History has shown that there’s only one way to combat the slide into corruption, and that is general rise in living standards. That is not because it eliminates corruption, but because it makes (in general) corruption slightly smaller problem overall. Conversely, sharp fall in economic conditions leads to political problems.

    Unfortunately, the golden goose of economic standards is too easy to slaughter once it seems to be at least slightly established, and the bad times are forgotten (and boom and bust is wished away). It takes but a generation or two, although the overall slide can be slower (a couple of hundreds years).

    Now we’re at the moment in just another political cycle in the history of the world, slowly sliding towards worse conditions. There’s nothing in history or human nature that makes me believe it will end well (and I count just about anything short of global war or widespread local wars as “ending well”) – it would be first time ever for mankind. But then, hope springs eternal, right?

    1. Dan B

      This observation, “since the only power that can intervene is[a] human one, there’s no way to prevent its (eventual) corruption”, is being invalidated by the power of nature (e.g., ecology, thermodynamics, the environment). Human society is nested in nature, which we do not control, just as Copernicus showed that the sun does not revolve around the earth.

      1. vlade

        Yes, and the noble savage is the best of us… Please show me any significant community that would not get corrupted with power in a reasonable amount of time (talking decades).

        And, for your information, nature includes cheats, power grabbers and suchlike in a huge abundance, so even by your argument you’re wrong.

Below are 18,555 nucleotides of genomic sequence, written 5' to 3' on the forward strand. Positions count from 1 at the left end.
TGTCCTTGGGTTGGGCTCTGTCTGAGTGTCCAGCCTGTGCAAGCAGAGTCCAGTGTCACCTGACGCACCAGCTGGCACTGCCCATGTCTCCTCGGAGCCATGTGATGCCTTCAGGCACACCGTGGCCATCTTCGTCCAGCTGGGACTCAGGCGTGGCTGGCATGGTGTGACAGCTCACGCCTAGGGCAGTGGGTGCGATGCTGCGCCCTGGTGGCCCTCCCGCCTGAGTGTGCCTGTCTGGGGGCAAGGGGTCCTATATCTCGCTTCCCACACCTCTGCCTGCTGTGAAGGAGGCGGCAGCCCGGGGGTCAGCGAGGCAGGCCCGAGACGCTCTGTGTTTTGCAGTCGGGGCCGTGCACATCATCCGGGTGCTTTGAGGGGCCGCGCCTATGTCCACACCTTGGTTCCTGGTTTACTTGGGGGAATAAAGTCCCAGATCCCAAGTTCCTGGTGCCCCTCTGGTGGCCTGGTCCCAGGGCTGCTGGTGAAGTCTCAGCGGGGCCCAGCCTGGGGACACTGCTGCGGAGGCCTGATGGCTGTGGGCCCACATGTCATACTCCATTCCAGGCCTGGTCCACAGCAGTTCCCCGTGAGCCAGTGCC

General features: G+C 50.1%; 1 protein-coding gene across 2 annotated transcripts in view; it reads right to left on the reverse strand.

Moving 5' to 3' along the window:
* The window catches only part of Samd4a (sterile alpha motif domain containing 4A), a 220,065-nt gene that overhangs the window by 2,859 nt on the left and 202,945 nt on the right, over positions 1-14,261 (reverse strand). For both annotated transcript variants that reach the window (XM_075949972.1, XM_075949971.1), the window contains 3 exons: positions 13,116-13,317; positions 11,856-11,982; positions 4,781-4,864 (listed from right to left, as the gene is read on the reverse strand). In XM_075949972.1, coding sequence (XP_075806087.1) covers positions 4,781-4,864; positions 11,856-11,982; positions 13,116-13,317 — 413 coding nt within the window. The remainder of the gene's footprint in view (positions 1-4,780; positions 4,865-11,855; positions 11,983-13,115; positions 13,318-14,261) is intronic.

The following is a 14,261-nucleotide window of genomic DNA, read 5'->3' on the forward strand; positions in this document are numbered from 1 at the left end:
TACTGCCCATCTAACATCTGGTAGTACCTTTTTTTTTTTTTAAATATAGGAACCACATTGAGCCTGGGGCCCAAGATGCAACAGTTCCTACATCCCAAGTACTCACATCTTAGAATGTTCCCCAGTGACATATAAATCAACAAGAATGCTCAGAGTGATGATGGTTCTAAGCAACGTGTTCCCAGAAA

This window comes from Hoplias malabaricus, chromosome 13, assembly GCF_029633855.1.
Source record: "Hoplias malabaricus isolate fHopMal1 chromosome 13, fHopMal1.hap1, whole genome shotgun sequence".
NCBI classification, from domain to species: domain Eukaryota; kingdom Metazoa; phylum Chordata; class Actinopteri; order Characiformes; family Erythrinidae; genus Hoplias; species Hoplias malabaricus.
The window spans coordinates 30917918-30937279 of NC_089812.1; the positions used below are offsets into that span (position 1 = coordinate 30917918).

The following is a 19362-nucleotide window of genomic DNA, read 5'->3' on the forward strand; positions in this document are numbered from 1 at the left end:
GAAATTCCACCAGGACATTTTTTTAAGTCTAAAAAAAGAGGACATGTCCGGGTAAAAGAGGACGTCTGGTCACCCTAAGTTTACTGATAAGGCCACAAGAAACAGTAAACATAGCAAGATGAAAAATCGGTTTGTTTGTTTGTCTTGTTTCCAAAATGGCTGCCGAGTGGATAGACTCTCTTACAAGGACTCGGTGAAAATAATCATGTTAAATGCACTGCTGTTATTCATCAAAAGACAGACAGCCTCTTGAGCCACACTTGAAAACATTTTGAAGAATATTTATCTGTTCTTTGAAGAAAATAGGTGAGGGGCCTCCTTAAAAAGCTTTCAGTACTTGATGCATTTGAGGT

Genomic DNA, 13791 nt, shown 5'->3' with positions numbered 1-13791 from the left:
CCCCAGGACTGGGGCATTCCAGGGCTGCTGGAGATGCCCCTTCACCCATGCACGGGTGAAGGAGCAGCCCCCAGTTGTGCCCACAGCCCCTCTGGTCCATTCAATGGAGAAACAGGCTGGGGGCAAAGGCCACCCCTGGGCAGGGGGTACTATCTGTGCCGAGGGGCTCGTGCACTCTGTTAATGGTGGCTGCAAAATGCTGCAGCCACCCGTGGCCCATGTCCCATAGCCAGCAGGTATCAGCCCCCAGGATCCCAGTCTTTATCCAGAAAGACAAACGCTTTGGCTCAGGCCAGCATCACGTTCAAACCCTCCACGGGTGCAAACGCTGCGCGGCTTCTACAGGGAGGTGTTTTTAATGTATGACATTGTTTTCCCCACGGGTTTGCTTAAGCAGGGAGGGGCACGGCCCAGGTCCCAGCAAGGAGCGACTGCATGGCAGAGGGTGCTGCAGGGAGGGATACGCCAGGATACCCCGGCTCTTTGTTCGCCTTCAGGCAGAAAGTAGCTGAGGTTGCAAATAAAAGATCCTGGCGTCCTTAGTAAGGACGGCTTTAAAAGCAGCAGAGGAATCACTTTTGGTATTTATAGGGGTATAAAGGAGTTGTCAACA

2. Percy

      Atkins: “This is what liberalism is. It is unavoidably, inescapably paternalistic in nature. It is so because it understands the inevitable tendency of human beings to be truly awful to one another unless social and legal rules are put in place–yes, by force–to prevent them from doing otherwise.”

      This is a truly obnoxious, wrong-headed view of human kind, at least of human kind in America. It posits that there are no decent people who do good things for reasons of the heart and do them without anyone requiring them to do so. The real problem may be that we do not recognise (or trust) that there are many of these and that there are enough of them to prevent, through our existing political means, those who instead actually do match Atkins’ wrong-headed, terribly sad characterization of the “inevitable tendency of human beings,” of which there are surely too many — not in number necessarily, but any at all, frankly — from doing great harm to others for personal gain or out of sheer perversity. (I tend to see banks this way.) These suffer from a disorder: being systematically inhuman to fellow humans. Are we asked to believe that this is so for all of us — or at least most of us? Is that why we need liberalism or progressivism or whatever it is to be called? I doubt this, that is, what seems to be the underlying premise, that there are so many of the latter than the former that the former will be and are regularly are stopped and disempowered, fooled, and rendered incapable of protecting themselves and others better inclined by the latter. In America, so far, the former have had the best of the contest over time. For that reason, I and many others continue to reject a political philosophy of whatever name that is based on the warped view of human nature embraced by Atkins. Human nature is simply too complex, one that also and often has its better angels, to be captured in such a tiny, dark-glassed bottle. Atkins and his ilk would do better to let themselves out of it.